Step 2: Introduce their new name sparingly followed by the old name. Use the two names interchangeably with a brief pause between the two. Reward your dog when they respond. Repeat for five or more times.
Step 3: Drop their old name: At this stage, they should be familiar with their new name so, stop using the old name. Reward your dog every time they respond to the new name. Repeat the process.
iii. Everyday Name-change Training
Another training technique to consider when training a dog aware of their old name is to alternate their old and new names in daily life. This technique doesn’t require a specific training time. Instead, training is during everyday interactions with your dog i.e., during playtime, feeding time, exercise time, and any other time you spend with your dog on a daily basis.
For training to be effective, both names have to be used in equal measure initially. As your dog starts responding to their new name, use it more than their old name until you phase out the name completely. You can incorporate name change training sessions for faster results.
Helpful Tips When Renaming Your Dog
As you try to change your dog’s name, there are some helpful tips to consider for the process to easier.
1. Be patient: You must take your time. Although there are timelines suggested by different certified dog trainers, some dogs learn faster than others regardless of breed. What's more, there are many other variables that come into play. The most important factor is to be patient. Renaming your dog will take time. It can't possibly be a one-day affair. You should take time and get to know your dog's personality, distinguishing traits, etc. to adjust training accordingly.
2. Make the new name rewarding: Rewards are a crucial part of any dog training session. The new name you choose for your dog should mean good things. Treating your dog every time they respond will fasten the name changing process. You should avoid using the new name when scolding your dog otherwise, he/she might associate the name with trouble and stop being as responsive.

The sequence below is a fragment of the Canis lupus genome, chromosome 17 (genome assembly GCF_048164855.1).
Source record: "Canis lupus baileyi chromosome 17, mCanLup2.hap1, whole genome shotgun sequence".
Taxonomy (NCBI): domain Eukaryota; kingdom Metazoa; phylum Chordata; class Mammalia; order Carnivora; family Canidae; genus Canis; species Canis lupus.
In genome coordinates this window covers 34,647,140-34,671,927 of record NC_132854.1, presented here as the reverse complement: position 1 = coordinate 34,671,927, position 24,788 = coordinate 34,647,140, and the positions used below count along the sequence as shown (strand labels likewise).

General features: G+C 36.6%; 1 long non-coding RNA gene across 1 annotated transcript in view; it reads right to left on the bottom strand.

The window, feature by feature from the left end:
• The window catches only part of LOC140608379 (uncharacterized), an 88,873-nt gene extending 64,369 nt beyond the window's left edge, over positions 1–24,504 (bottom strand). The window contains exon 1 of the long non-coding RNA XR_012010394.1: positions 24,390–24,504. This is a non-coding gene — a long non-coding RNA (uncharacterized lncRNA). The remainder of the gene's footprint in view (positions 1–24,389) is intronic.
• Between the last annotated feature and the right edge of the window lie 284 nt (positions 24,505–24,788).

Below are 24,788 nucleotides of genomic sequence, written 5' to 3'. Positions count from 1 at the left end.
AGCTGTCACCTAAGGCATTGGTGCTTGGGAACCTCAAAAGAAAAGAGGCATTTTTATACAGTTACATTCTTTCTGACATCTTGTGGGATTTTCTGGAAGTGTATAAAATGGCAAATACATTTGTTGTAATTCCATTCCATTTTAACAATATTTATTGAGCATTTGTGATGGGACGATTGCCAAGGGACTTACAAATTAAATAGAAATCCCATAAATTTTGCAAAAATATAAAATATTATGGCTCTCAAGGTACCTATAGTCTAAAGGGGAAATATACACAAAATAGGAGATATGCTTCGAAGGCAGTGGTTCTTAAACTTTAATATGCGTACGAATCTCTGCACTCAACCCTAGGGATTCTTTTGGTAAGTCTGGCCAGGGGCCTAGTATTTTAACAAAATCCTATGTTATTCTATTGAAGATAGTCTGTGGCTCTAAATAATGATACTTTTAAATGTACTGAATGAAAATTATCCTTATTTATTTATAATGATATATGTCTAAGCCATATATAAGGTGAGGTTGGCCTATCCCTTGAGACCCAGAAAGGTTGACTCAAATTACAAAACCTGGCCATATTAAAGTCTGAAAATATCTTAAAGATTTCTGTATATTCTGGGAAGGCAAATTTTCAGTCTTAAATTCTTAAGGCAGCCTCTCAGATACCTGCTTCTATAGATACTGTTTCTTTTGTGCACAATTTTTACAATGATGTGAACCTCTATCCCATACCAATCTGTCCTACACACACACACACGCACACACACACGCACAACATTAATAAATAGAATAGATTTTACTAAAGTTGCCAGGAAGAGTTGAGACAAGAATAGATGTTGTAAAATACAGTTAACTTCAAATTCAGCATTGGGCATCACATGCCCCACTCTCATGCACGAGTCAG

3. Avoid conflicting names: While you are free to call your dog whatever you like, choose a name that isn't conflicting i.e., names that phonetically sound like "NO". Conflicting names will confuse your dog and lengthen the training time.
4. Choose a new name that sounds like the old one: It also helps to choose a similar sounding name if you are keen on shortening the renaming time. If the old name was Molly, Polly would be an ideal new name.
5. Involve the other family members in the renaming process: To avoid confusion, involve other family members in the name changing process. For instance, everyone in your home should use the new name accordingly when calling the dog. This may require a communal training approach.
Frequently Asked Questions About Renaming A Dog
1. At What Age Can You Change A Dog's Name?
You can change your dog’s name at any age. However, puppies and younger dogs learn new names faster than adult dogs. The above name changing techniques can help you change your dog’s name fast and easy regardless of their age.
2. Can You Change A Puppy's Name At 10 Weeks?
Yes. Provided you are consistent and use the appropriate techniques, it’s even possible to change a puppy’s name in less than 10 weeks.
3. How Traumatic Is It For Dogs To Change Owners?
Although dogs can be stressed and depressed when they change owners, it’s more traumatic and unhealthy for a dog to remain in situations where they can’t be cared for accordingly. Dogs will adjust quickly if they find a happier and caring new home.
4. What Are The Downsides Of Renaming Your Dog?
There are no guarantees that you will be able to change your dog's name successfully, especially if they have used the old name for years or all their life. What's more, there are many variables that can alter the effectiveness of the renaming process. Some dogs will take a few weeks, while others will take forever based on reasons beyond your control.
For the entire process to work seamlessly, you need to invest time and effort in updating everyone in your household. The process also needs consistency. If there is a slight confusion in training which is inevitable in a household with children, brace for a longer process.